A Reverse auction strategy to reduce procurement costs

Gaurav Baheti
Jun 17, 2022·4 min


An e-auction occurs when the bidding and transaction between a buyer and seller happens on an online marketplace. A reverse auction is similar to that of a conventional one, wherein, the sellers are bidding while the buyer is in the driver’s seat. In a traditional auction, the highest bidder is the winner; however, the bidder with the competitive price is generally the winner in a reverse auction.

Let us explore the four different types of the reverse auctions in procurement

1. Ranked reverse options

In Ranked reverse auction, numerous bidders can bid at similar price points. The current lowest bid price is known only to the person who has submitted the bid. However, one downside of ranked auctions is that participants in the second or third position may believe they have little chance of winning the offer.

As a result, you should emphasize that while the price is crucial, a contract will not be automatically granted to the lowest bidder. One advantage of ranked auctions is that suppliers prefer them to other auction types since they are not a “race to the bottom” in terms of pricing. Suppliers who are confident in the overall strength of their products will submit competitive bids and anticipate the cost to be one aspect in determining total value.

2. Japanese reverse options

The buyer chooses the initial offer before entering the Japanese reverse auction. Then, the bidders who want to participate accept the invitation, and the bidding begins.

Bidders are prompted to reject or accept the price as it steadily decreases at predetermined intervals. A reverse Japanese auction is perfect when the buyer wants to minimize the information accessible to potential bids.

Furthermore, even if there is just one member on the provider side, a buyer can operate it. It’s worth noting, however, that this is the least preferred eSourcing strategy among providers because it provides very little feedback. It’s also one of the most challenging auction forms for businesses to set up and execute since it’s harder to set up and requires greater attention to detail.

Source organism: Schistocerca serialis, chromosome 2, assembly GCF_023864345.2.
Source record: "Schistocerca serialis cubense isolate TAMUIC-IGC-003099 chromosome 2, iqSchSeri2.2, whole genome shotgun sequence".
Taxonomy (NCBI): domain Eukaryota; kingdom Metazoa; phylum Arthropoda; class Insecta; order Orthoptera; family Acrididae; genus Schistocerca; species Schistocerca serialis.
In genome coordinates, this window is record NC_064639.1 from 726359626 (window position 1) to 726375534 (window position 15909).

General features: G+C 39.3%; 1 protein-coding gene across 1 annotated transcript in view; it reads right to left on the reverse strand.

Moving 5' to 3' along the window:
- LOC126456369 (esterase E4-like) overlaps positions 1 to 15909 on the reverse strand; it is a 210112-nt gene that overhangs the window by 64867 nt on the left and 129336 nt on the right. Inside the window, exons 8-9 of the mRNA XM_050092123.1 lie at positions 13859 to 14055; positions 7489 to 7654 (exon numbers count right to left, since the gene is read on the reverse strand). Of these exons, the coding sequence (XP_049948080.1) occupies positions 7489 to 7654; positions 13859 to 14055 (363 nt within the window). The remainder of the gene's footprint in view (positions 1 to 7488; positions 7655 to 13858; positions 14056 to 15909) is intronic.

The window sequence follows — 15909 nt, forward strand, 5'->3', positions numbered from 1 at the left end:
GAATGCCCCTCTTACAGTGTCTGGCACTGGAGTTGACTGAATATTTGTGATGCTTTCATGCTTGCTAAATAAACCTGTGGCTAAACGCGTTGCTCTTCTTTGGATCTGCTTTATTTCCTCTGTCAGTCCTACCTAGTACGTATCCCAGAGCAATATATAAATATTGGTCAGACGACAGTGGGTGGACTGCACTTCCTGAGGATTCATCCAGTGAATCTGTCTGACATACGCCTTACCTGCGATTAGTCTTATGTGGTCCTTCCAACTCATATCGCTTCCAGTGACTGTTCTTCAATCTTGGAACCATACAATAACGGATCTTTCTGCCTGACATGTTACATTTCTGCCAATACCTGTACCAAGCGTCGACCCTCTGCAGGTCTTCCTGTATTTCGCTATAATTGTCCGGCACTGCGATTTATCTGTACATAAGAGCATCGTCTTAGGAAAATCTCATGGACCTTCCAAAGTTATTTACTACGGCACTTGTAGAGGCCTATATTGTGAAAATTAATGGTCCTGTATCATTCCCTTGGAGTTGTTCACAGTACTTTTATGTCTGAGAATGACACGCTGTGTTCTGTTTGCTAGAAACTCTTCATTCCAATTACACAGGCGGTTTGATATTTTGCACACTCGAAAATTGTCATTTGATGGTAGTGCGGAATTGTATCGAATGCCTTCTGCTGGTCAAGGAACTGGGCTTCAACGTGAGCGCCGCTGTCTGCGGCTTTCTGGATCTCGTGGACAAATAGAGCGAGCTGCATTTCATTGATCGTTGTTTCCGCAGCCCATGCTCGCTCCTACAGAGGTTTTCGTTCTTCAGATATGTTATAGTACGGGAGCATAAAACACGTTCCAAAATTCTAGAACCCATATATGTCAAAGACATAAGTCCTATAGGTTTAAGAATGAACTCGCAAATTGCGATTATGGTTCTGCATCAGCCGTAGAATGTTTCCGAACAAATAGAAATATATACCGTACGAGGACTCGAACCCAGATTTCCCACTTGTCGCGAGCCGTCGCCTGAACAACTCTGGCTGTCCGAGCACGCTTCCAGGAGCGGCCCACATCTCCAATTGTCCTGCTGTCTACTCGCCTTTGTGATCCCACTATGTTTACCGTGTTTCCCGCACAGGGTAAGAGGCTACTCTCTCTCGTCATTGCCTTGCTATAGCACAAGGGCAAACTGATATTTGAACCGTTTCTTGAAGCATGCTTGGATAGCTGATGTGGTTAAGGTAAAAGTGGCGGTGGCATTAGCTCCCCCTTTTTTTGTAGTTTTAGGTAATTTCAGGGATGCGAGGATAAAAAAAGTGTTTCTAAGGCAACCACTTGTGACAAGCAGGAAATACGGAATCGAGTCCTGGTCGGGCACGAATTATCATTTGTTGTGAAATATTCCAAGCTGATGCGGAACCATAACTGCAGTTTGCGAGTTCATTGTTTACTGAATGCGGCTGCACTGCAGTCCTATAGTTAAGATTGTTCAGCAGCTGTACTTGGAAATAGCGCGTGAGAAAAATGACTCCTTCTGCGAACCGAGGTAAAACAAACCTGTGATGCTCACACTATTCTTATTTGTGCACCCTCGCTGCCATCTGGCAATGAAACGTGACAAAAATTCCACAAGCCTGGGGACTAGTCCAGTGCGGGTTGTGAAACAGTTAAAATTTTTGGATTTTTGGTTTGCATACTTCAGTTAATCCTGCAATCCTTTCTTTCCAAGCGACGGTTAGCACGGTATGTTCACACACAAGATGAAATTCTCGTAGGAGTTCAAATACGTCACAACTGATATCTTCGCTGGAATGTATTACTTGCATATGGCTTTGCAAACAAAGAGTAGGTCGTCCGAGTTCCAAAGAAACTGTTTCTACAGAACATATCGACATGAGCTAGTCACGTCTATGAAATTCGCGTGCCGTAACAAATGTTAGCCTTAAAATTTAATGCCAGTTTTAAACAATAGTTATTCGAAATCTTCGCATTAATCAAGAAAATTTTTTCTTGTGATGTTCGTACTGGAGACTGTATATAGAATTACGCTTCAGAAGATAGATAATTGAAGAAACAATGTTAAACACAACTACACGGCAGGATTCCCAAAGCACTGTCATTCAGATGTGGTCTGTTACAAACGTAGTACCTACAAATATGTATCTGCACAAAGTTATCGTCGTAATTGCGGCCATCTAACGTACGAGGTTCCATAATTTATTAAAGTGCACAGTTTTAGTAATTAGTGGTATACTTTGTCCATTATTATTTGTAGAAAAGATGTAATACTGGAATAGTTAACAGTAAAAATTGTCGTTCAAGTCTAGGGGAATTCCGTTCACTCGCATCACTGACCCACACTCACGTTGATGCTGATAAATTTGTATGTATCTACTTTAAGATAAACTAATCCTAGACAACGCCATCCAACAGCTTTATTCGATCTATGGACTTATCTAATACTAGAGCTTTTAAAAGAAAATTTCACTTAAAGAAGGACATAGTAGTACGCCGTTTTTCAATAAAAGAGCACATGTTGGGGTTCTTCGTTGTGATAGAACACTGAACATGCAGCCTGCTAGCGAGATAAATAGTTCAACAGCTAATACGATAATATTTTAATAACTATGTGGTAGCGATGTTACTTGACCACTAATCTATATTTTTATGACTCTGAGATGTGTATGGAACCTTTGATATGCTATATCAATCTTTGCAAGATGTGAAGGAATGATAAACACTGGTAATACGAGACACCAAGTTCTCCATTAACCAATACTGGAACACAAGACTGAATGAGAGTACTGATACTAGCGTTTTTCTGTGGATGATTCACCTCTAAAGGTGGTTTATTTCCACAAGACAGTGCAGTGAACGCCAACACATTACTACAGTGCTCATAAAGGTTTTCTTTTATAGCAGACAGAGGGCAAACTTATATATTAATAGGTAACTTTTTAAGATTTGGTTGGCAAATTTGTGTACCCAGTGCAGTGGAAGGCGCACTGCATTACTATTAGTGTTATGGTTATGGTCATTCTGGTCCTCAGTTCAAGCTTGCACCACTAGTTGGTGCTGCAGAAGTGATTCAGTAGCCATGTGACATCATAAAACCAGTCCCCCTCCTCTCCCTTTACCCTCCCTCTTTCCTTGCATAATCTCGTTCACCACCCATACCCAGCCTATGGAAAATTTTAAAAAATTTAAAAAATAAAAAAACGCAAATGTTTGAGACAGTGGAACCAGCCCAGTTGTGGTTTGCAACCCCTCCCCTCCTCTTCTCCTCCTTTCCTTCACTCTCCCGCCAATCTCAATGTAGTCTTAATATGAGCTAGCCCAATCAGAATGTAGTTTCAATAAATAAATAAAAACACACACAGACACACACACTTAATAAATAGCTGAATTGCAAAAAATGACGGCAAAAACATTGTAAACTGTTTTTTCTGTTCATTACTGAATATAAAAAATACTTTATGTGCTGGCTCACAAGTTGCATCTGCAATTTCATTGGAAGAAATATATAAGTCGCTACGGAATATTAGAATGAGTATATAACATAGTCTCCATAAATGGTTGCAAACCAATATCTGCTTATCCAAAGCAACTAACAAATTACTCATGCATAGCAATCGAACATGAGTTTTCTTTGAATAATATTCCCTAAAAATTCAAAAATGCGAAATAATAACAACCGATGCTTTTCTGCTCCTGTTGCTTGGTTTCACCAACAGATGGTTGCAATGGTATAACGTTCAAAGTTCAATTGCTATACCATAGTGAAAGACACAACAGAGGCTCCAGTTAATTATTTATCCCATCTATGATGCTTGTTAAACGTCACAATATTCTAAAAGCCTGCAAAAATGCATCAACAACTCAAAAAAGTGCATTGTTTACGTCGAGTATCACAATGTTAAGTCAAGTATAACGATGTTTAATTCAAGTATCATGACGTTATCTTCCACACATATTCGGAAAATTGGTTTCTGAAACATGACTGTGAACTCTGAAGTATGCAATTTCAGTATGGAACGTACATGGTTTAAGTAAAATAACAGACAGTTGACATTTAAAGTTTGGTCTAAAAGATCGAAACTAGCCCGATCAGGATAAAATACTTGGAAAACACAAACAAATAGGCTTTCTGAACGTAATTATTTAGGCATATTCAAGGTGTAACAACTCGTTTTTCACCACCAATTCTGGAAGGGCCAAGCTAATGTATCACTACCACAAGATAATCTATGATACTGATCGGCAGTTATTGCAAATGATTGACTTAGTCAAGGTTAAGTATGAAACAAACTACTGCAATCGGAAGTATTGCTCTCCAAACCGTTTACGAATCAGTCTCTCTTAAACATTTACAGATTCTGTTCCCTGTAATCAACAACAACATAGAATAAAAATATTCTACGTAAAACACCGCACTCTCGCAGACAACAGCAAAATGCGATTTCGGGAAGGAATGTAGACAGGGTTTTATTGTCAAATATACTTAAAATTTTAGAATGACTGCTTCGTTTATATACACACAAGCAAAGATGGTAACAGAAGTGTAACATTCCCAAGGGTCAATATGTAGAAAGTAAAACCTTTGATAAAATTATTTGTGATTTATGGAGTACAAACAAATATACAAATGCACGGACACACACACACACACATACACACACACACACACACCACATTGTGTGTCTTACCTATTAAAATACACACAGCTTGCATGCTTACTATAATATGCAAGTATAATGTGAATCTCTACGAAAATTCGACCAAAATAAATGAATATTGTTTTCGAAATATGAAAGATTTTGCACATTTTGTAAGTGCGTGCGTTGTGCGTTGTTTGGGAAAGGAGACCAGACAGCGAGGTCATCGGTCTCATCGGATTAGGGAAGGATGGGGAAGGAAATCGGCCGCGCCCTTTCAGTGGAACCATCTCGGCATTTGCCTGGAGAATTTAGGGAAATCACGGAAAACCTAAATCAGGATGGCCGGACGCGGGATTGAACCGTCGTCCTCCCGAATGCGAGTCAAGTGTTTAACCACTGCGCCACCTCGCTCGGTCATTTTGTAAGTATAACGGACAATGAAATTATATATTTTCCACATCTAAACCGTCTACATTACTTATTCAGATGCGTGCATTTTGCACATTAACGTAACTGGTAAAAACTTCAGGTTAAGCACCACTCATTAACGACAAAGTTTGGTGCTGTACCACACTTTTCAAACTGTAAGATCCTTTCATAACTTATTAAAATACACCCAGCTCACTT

3. Dutch reverse auctions

The buyer submits a list describing the commodity, quantity, and price they are willing to pay in this form of reverse auction. Now, it is up to the suppliers to offer to sell the entire or a portion of the needed amount at that or a similar price.

Buyers will not offer any things if they do not desire them. Many suppliers sometimes cover a single buyer’s demands at various pricing points. Although a Dutch auction provides flexibility and lower prices, it can also add to the supply chain’s complexity.

This complication can, in some situations, negate any sourcing-related cost reductions. It’s a helpful tool for a buyer, but it should be carefully studied before usage.

4. English reverse auctions

As the name implies, each provider knows the winning bid in the English Reverse Auction. The bidding begins at the previously established maximum point and then steadily decreases. Only if a supplier’s stats outperform the current best pricing will they make a bid. When the buyer is comfortable assigning a value to their project, the procedure works well, allowing them to resolve talks swiftly.

Remember that reverse auction software like this is meant for commodities where pricing is typically the most critical differential. The idea that purchasers are obligated to give contracts to the lowest bidder is a prevalent misunderstanding. Even with commodity items, factors other than price can determine how these occurrences turn out.

Governments and major companies mainly use this auction to acquire services, commodities, or raw materials. A reverse auction is when the government specifies the specifications, and the bidders come up with a cost structure that they will need to complete the task. The seller with the lowest bid usually wins the contract in a reverse e-auction. Of course, such auctions have always existed, but the internet has recently boosted its popularity. When numerous sellers present their products or services for competitive bidding, a reverse e-auction is perfect. The focus is frequently on the lowest prices, regardless of the sub-par quality.


Vendor management is a sophisticated field used by businesses for procurement of goods. Businesses must use strategic vendor management solutions and adopt newer techniques like reverse auction to ensure a seamless working relationship with vendors and reduced costs.

Procol is an advanced e-procurement software that is flexible, user-friendly, cost-effective and enterprise-grade secure. It can be deployed in under seven days to optimize your procurement solution management. Schedule a demo today.

Get a Free Demo

We'd love to hear from you. Please fill out this form to schedule a demo with us. You can also give a call on +91 76666 82222

Reverse AuctionE-auction